Ian James at the Desert Sun this week took on the journalistic task of rounding up the back-and-forth over the politics, law, policy, and science of the Cadiz project, a proposal to pump groundwater in the deserts of Southern California and ship it off for use in coastal plain cities.
Ian, who’s earned a reputation in recent years as one of the smartest reporters working on the science of climate and water in the arid southwest (the American Meteorological Society recently honored him for his work) does a solid job on the politics, law, and policy, and then does the best any of us can hope to do on the science in a situation like this, which is punt.
The science questions here are two, which overlap: would the project harm sensitive desert ecosystems and environments, and would it really yield the amount of water its proponents claim. The project’s supporters say their science clearly supports “no” to the first and “yes” to the second. The project’s opponents say the opposite.
Three years ago, I made a prediction: science won’t settle Cadiz. We have more science. The question isn’t settled.
In 2004, political scientist Dan Sarewitz wrote a paper that changed the trajectory of my journalistic career: How science makes environmental controversies worse. I had long imagined that my job as a science journalist was to understand what science had to tell us about important political and public policy questions and then explain it in a way that would help influence positive outcomes. By that time in my career (a couple of decades in) I had spent a lot of time at the effort, and it didn’t seem to be going well. Sarewitz’s paper offered an explanation:
[S]cientific uncertainty, which so often occupies a central place in environmental controversies, can be understood not as a lack of scientific understanding but as the lack of coherence among competing scientific understandings, amplified by the various political, cultural, and institutional contexts within which science is carried out.
The more I learn about groundwater hydrology, the more I realize it is an epistemological task steeped in genuine uncertainties. You can’t really look underground directly, data’s sparse, resulting answers you get are based really importantly on the modeling assumptions you make. And so it is not surprising under any circumstances to have different scientists come up with different answers. You sorta expect it.
Sarewitz isn’t making a postmodernist argument that permits any science to be true (ick that). Rather, it’s an up front recognition of the inherent limitations of the scientific enterprise:
[N]ature itself—the reality out there—is sufficiently rich and complex to support a science enterprise of enormous methodological, disciplinary, and institutional diversity. I will argue that science, in doing its job well, presents this richness, through a proliferation of facts assembled via a variety of disciplinary lenses, in ways that can legitimately support, and are causally indistinguishable from, a range of competing, value-based political positions. I then show that, from this perspective, scientific uncertainty, which so often occupies a central place in environmental controversies, can be understood not as a lack of scientific understanding but as the lack of coherence among competing scientific understandings.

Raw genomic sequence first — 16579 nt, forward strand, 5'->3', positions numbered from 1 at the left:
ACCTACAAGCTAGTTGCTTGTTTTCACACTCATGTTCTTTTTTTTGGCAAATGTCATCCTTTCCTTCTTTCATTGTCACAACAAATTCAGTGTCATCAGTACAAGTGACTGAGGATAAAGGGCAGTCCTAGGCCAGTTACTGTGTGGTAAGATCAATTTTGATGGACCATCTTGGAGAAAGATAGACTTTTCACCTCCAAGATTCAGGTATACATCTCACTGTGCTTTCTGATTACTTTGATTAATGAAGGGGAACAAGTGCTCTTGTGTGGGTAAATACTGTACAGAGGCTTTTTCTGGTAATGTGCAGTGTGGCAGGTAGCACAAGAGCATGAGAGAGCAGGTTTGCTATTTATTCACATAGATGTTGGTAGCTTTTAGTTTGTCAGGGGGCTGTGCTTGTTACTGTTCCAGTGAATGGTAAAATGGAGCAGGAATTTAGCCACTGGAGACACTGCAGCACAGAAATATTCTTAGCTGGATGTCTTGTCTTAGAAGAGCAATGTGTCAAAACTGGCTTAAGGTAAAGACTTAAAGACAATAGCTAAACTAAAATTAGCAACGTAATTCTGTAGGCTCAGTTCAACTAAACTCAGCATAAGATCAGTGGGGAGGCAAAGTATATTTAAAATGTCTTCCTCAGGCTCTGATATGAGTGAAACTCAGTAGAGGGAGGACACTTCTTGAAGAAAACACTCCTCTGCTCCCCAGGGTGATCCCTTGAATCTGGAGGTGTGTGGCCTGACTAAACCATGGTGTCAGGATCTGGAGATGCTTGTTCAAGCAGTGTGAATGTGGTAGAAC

Sarewitz maps what happens in the face of those limitations to the political and policy process. In “scientized” debates, political actors with differing value position attempt to win the argument about policy by winning the argument about science, picking from among competing scientific interpretations that which supports their value position. Importantly, Sarewitz is not arguing that the question of who pays for the science is influencing the results (though that’s an issue), but rather that this is an inherent problem.
It made the journalistic task seem hopeless to me for a time, but quitting wasn’t really an option. I had no other useful skills, though I did start joking about taking up welding. And there are, in fact, science-politicized debates (like the more egregious folks unwilling to deal with real climate science) where journalism can help. But Sarewitz also pushed me toward a bit more humility about how the nature of science related to the things I could accomplish with my journalism. And it forced me to look more closely at the value propositions underpinning debates over the genuine uncertainties in science-related political and public policy questions, helping me to sidestep some of the problems posed by scientization.
When I took to social media today to point to the connection between Sarewitz’s ideas and Ian’s Desert Sun story, the flack for Cadiz had this response:
@jfleck Not exactly. Cadiz science is newer, based on real data & peer reviewed. Opponents is older w/ poor data & "pal reviewed" at best.
— Laer Pearce (@LaerPearce) October 23, 2015
Kinda made my point for me.